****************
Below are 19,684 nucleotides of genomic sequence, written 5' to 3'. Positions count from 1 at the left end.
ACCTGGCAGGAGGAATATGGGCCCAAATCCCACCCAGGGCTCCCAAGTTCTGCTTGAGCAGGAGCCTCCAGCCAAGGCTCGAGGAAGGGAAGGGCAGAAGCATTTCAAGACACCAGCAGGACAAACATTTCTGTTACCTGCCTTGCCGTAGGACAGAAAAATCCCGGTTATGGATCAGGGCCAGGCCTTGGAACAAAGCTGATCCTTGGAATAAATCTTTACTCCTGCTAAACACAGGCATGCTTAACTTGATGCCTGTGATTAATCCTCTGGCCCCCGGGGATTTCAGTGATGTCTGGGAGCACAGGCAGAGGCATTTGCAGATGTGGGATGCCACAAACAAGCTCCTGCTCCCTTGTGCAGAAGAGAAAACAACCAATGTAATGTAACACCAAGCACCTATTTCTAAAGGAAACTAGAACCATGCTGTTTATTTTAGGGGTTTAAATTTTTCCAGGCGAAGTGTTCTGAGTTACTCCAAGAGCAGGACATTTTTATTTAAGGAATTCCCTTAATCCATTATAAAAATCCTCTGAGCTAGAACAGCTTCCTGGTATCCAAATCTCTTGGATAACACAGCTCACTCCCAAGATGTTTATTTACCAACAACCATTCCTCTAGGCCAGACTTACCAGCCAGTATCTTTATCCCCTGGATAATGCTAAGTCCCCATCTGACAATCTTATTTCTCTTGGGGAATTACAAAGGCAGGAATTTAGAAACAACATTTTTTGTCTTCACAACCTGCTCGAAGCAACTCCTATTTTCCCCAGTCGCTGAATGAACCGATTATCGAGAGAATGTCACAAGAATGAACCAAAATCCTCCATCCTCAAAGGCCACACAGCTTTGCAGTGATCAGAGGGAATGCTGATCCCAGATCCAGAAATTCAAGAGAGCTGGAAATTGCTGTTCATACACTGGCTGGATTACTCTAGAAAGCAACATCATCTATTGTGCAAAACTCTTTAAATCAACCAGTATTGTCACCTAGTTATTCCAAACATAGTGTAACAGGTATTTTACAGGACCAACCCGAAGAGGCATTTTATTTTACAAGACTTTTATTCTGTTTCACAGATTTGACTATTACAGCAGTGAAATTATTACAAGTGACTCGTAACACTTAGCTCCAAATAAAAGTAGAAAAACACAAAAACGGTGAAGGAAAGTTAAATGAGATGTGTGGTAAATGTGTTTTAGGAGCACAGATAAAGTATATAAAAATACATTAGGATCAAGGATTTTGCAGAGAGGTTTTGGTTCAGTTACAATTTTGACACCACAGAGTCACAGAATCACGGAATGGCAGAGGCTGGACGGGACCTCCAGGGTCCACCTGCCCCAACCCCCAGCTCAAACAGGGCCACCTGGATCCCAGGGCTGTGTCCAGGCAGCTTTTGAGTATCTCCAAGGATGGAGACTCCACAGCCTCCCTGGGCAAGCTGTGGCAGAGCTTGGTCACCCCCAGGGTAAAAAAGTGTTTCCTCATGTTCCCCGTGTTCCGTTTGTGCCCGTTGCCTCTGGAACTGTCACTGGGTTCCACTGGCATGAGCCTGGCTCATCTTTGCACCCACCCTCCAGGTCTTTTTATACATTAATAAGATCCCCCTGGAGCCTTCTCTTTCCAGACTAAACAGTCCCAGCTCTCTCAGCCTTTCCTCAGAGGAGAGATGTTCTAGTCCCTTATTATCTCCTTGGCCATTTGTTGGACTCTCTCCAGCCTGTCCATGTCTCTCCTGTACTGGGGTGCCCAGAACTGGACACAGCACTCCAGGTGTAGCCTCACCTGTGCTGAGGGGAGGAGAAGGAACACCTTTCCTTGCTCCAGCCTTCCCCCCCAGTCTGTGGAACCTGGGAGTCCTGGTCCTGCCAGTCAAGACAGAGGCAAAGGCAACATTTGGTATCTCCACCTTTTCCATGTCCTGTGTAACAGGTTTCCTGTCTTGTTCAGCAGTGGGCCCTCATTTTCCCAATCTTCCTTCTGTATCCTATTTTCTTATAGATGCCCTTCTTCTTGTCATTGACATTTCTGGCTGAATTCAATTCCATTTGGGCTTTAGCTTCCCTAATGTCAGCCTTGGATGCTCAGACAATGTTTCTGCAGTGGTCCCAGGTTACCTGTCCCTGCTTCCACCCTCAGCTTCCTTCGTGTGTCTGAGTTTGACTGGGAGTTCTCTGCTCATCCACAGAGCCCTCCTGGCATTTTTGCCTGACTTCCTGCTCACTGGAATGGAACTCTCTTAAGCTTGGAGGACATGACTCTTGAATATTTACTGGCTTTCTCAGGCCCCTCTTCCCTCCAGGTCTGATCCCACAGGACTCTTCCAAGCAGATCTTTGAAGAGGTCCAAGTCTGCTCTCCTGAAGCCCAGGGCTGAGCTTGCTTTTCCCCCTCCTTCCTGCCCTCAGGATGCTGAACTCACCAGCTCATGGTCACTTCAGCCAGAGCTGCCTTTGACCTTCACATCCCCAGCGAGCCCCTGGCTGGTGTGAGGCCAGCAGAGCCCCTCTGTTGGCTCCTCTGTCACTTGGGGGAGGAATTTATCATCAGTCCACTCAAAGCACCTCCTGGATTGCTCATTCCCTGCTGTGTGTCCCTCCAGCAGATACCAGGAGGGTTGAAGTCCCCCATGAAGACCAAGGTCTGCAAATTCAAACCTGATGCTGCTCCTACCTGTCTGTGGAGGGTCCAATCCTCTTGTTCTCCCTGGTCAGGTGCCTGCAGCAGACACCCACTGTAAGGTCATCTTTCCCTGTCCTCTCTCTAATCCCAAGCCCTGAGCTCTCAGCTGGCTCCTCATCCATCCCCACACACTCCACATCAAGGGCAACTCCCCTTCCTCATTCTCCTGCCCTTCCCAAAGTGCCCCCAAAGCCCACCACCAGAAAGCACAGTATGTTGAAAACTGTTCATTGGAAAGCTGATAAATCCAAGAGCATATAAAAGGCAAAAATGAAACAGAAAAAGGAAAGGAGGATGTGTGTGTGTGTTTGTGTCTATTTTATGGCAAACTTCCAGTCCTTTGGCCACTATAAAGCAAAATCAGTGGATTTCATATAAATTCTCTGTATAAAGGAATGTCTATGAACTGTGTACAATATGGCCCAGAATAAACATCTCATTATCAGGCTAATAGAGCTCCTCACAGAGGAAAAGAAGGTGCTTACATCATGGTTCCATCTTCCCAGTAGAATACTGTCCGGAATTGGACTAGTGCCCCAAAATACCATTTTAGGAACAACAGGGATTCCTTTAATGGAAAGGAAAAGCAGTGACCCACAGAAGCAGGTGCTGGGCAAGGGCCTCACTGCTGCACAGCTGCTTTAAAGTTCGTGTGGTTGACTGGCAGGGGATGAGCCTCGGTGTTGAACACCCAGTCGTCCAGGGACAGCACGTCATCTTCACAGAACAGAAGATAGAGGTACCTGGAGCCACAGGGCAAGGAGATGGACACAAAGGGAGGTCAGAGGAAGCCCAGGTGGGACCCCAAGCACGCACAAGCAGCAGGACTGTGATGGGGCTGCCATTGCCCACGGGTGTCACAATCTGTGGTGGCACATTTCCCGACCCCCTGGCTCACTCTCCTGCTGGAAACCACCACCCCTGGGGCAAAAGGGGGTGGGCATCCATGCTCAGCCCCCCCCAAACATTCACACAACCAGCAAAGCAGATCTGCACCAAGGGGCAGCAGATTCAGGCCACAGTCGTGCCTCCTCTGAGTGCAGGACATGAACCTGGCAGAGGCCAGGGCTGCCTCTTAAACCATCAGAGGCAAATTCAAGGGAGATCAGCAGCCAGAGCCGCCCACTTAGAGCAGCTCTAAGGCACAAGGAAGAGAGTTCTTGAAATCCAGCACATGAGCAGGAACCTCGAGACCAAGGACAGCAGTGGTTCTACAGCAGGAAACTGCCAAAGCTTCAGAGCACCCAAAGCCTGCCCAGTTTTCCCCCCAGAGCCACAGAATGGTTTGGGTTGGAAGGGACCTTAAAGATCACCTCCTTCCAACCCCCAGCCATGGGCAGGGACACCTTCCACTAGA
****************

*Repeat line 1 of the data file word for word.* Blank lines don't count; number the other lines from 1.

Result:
Below are 19,684 nucleotides of genomic sequence, written 5' to 3'. Positions count from 1 at the left end.